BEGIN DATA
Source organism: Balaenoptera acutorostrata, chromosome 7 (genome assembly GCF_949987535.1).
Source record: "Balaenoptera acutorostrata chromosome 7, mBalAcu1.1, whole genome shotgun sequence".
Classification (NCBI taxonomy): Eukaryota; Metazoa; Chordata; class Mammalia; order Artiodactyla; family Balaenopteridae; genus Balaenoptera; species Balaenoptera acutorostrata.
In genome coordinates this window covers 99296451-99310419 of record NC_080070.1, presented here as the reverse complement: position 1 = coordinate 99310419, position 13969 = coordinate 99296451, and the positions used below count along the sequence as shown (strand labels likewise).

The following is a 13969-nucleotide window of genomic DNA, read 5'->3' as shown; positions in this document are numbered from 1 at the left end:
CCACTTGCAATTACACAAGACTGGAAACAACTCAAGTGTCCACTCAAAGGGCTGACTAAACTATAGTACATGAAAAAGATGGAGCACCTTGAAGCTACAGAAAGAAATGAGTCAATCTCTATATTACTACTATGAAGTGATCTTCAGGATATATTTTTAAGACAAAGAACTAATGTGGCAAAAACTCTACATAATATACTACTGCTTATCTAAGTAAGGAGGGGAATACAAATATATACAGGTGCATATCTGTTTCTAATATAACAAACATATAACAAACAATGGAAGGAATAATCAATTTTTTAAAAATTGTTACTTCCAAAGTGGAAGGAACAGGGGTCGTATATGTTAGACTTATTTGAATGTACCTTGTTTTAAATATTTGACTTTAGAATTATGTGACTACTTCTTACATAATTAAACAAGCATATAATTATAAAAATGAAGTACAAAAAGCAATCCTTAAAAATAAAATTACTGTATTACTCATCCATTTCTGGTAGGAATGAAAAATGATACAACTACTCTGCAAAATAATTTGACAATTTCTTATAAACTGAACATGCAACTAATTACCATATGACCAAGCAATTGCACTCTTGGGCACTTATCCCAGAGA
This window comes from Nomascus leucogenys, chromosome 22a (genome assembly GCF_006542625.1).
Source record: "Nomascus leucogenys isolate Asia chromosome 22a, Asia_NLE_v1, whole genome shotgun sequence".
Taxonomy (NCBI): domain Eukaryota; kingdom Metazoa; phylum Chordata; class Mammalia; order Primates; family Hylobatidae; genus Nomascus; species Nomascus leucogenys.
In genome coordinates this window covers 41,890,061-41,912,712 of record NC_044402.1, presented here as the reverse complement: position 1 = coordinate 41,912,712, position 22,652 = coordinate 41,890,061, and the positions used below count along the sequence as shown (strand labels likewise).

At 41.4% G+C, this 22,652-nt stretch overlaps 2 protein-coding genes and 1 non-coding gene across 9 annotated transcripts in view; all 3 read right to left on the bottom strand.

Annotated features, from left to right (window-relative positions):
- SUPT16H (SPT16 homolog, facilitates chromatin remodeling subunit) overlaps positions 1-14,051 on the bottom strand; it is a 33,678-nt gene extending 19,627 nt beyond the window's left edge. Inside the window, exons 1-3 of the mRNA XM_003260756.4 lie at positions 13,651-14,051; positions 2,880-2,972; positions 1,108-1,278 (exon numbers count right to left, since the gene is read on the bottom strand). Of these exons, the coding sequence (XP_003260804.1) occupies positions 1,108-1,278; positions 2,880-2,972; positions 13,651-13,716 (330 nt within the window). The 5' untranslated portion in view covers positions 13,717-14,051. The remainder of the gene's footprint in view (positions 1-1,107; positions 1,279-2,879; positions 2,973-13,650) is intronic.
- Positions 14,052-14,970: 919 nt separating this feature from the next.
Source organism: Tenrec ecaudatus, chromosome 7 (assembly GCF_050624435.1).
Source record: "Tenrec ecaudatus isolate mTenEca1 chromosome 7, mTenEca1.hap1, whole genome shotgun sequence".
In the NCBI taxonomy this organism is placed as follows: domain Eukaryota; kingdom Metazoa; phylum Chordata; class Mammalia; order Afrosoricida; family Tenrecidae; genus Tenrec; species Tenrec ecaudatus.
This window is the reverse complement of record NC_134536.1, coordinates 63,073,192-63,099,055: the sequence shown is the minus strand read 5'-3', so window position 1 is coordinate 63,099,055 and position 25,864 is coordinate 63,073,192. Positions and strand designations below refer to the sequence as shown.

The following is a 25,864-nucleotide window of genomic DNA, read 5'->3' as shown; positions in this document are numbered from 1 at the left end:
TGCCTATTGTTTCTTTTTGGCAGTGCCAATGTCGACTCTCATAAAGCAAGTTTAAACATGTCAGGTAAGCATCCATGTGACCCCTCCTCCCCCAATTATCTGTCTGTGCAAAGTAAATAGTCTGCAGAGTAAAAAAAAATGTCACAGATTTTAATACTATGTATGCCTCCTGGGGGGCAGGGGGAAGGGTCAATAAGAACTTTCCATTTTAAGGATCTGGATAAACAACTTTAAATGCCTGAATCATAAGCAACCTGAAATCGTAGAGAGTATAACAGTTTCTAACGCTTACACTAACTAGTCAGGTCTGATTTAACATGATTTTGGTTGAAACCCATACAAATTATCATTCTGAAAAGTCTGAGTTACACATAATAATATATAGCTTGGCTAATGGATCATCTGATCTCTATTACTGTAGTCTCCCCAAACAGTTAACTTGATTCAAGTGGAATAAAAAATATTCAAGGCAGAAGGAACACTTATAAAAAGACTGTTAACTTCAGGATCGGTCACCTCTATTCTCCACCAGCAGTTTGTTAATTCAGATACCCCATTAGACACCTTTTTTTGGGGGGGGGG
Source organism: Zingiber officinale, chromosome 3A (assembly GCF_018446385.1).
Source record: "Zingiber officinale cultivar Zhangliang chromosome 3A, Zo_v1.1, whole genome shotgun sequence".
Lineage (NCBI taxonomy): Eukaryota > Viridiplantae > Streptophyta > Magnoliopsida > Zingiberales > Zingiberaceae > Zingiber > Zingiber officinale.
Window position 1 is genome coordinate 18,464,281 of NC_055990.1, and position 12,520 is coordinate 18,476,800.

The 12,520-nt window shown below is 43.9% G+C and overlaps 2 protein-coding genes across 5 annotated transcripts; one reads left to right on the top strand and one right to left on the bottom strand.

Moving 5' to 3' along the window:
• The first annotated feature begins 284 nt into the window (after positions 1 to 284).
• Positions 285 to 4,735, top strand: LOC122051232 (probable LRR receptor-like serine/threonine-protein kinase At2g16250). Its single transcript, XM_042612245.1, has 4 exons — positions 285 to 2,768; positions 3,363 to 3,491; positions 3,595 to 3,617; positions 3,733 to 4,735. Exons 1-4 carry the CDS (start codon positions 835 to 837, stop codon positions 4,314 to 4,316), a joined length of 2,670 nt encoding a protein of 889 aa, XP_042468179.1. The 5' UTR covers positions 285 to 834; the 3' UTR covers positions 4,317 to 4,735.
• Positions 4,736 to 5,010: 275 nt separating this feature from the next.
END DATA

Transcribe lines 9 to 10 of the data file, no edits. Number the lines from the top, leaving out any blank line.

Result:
Taxonomy (NCBI): domain Eukaryota; kingdom Metazoa; phylum Chordata; class Mammalia; order Primates; family Hylobatidae; genus Nomascus; species Nomascus leucogenys.
In genome coordinates this window covers 41,890,061-41,912,712 of record NC_044402.1, presented here as the reverse complement: position 1 = coordinate 41,912,712, position 22,652 = coordinate 41,890,061, and the positions used below count along the sequence as shown (strand labels likewise).